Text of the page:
Looking for change

Monday, 24th November, 2014

UNUSUAL VISIONS – A depiction of one of the types of “overlay” people with Charles Bonnet Syndrome see.

PATTERNS and colours may sound like a pretty way to see the world, but for a surprising number of people it is a very real vision problem, as well as being socially isolating.

A condition known as Charles Bonnet syndrome is the occurrence of phantom visions in people who have some form of eye disease.

In fact, the syndrome affects 20 per cent of all vision-impaired people, chiefly people aged over 65  with eye diseases including  cataracts, glaucoma, macular degeneration and diabetic retinopathy.

The phantom images can include geometric patterns, faces, figures, animals, flowers, buildings and even full landscapes.

When people first notice symptoms it can be a terrifying experience. One woman with CBS said, “It is the fear of what is happening to you”.

The Charles Bonnet Syndrome Foundation aims to help those with the condition manage their symptoms more effectively.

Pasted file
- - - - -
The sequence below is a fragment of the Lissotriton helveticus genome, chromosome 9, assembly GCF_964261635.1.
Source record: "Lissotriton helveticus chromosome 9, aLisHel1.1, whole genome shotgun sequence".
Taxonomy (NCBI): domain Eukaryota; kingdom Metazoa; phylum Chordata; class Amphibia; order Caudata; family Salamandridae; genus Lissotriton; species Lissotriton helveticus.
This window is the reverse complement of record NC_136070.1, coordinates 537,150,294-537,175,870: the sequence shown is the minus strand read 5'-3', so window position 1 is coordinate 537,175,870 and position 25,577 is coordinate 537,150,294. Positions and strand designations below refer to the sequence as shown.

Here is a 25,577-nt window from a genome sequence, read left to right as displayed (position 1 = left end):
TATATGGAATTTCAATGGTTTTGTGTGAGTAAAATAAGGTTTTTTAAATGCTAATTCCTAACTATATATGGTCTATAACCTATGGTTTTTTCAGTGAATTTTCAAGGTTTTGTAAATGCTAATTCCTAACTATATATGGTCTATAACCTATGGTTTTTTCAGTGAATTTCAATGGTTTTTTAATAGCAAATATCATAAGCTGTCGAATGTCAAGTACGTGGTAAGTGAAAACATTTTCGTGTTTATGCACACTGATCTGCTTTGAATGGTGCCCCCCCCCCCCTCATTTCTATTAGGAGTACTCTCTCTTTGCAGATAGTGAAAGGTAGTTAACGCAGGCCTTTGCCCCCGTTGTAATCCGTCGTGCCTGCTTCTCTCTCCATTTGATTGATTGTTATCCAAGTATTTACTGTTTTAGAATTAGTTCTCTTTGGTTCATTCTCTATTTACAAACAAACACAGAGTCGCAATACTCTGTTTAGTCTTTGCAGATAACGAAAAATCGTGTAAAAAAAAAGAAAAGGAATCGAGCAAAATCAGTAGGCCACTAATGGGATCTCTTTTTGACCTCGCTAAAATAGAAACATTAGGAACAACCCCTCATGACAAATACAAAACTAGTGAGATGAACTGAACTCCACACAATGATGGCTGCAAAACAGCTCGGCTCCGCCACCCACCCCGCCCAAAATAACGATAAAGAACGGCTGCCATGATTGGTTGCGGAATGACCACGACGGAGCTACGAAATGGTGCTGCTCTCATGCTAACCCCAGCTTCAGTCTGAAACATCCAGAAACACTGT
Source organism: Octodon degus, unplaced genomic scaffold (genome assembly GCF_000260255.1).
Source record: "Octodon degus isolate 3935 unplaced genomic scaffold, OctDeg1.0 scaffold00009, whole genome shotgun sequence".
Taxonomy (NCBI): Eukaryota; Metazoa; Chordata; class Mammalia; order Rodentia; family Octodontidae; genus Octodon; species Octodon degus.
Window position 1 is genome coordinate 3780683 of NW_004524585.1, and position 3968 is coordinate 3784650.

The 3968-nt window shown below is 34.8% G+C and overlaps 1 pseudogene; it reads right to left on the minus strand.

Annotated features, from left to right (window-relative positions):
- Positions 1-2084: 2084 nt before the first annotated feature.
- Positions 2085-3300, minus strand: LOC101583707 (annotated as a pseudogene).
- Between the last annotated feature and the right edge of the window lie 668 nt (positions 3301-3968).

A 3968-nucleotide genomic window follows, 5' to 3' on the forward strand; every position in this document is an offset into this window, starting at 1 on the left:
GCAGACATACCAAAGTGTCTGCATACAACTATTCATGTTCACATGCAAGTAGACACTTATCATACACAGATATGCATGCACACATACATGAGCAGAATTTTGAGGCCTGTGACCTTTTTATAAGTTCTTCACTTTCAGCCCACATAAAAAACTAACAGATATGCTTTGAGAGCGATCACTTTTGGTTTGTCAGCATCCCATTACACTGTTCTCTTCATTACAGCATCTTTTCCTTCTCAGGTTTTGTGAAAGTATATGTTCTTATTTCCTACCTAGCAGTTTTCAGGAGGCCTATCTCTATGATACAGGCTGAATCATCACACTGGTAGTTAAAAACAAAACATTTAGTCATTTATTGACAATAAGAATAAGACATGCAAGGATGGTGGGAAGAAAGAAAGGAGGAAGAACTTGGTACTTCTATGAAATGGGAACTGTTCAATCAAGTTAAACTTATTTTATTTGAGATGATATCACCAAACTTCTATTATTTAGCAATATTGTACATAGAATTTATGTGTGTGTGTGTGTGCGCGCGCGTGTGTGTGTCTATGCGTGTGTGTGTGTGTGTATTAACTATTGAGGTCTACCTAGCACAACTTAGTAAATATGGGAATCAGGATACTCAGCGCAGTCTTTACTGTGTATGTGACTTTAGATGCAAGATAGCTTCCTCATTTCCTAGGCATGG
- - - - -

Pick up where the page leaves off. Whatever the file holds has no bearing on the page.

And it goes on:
The foundation offers emotional support, information, case management and practical assistance to people with CBS and their partner, carer or family.

The foundation also aims to raise awareness of the condition and advocate for more recognition and resources in the health sector, as well as more money for research.

The foundation's website has comprehensive information about the condition and offers guidance on how it can be managed.

Among treatment suggestions, the foundation recommends taking opportunities to stimulate the senses, such as listening to audio books, playing music, taking up a creative hobby, exercising, communing with nature and taking up knitting or gardening or other tactile activity.

All these things stimulate the brain and may reduce the likelihood of the syndrome.

The foundation has a national helpline for anyone affected, including family members or friends. The telephone support helpline is available Monday to Friday (noon-5pm AEST) from anywhere in Australia.

• Charles Bonnet Syndrome Foundation, national helpline 1300-121-123,

Related Articles

Tuesday, 19th September, 2017

Look after those tootsies

TAKE steps to look after your feet. That's the message behind Foot Health Month in October.

The Australian Podiatry Association… more

Related Article

Tuesday, 19th September, 2017

What drawing a spiral could reveal

PARKINSON'S disease could soon be diagnosed with little more than a pen and paper.

RMIT University researchers have created software that can diagnose the disease… more

Related Article

Related Article

Tuesday, 14th November, 2017

Alternatives to ease back pain

MINDFULNESS, not medicine, could be just what the doctor ordered for people suffering from low back pain.

GPs are now less likely to recommend pain… more